An Enlisted Perspective

Expectations of a Company Commander from the Ranks

Perception matters and the perspective of the Soldiers you lead provides insight. How are you being perceived? How do you know what they need from a Company Commander? Who is experienced enough to lend legitimacy to the enlisted perspective? Enter, the Noncommissioned Officer. Every young lieutenant can remember the Noncommissioned Officers who significantly impacted his or her career. When I arrived to my first unit,  one week before deployment, I didn’t know what I didn’t know. The leadership and perspective of my NCOs informed my leadership. One NCO in particular gave me even more than I could have expected.

The 8th Army Command Sergeant Major addresses Soldiers at Yongson Garrison, Republic of Korea.

This post was inspired by, and based on, an outline provided by a Senior Noncommissioned Officer with close to 20 years of service leading Infantrymen and Special Operations Forces in garrison and deployed environments.

My Team Leaders, Squad Leaders, Platoon Sergeant, and First Sergeant all played massive roles in my development as a Platoon Leader and Officer. But, it was the Platoon Sergeant of a sister platoon that later provided me some of the most valuable feedback and sound counsel. This was surprising because, at first, I thought the guy hated. He is perhaps one of the best NCOs and Army leaders I have seen in action, but I always got the feeling I was falling short of his expectations. One day, without reason, that changed.

When I was leaving the unit to go to the Maneuver Captains Career Course, MSG R sent me an outline of what made Company Commanders “Good” or “Bad” from the perspective of each level at which he had served. He also included insights on a Company Commander – First Sergeant Relationship and what training “done right” looks like. You can find these perspectives below.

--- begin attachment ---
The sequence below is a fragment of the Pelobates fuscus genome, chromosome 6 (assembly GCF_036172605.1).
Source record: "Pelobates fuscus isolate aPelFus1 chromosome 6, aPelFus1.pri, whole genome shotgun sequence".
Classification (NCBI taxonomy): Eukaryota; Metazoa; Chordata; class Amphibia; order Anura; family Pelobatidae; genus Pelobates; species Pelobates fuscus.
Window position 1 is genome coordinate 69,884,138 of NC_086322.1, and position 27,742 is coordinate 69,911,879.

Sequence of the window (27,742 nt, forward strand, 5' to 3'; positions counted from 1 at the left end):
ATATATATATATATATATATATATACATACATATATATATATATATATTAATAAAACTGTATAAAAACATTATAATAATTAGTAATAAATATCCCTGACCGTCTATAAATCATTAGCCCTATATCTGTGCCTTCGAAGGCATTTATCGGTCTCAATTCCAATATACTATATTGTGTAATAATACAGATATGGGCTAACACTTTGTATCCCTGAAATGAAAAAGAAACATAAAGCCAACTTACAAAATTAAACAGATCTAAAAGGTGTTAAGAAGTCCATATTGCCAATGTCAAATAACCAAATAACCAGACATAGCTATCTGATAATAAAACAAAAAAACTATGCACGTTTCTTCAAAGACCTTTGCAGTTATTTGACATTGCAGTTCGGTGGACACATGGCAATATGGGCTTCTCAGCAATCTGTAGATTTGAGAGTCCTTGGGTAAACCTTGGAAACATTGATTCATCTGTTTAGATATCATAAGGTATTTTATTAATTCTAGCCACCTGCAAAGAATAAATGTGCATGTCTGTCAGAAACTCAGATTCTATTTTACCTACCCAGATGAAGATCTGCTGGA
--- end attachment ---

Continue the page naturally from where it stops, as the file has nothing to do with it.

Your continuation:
Good Commanders:

  • Demonstrated a genuine care for Soldiers and Soldier issues.
  • Knew the names of Soldiers and their wives.
  • Were capable of general, yet personal inquiries during the limited interactions that occurred.
  • Held all individuals equitably accountable for personal actions, regardless of rank, time in service, or past performance; no double standards.
  • Promoted individuals based on demonstrated leadership, past performance, and future potential, not simply on time in grade or service alone.
  • Encouraged and sometimes forced the attendance of military schools and pursuit of civilian education goals. Some Soldiers don’t realize their own potential.
  • Publicly recognized top performers and individual Soldier achievements no matter how small; it is imperative to support and encourage innovative and adaptive leadership.
  • Instilled a sense of pride in the entire company through their reputation and performance.
  • Showed intelligence and respect for subordinates rather than trying to instill fear.

Bad Commanders:

  • Allowed double standards to prevail in the handling of UCMJ. Failed to remain equitable in punishments across the ranks.
  • Failed to lead by example. The Commander should always be visible during individual, team, squad and platoon training. Make it a priority.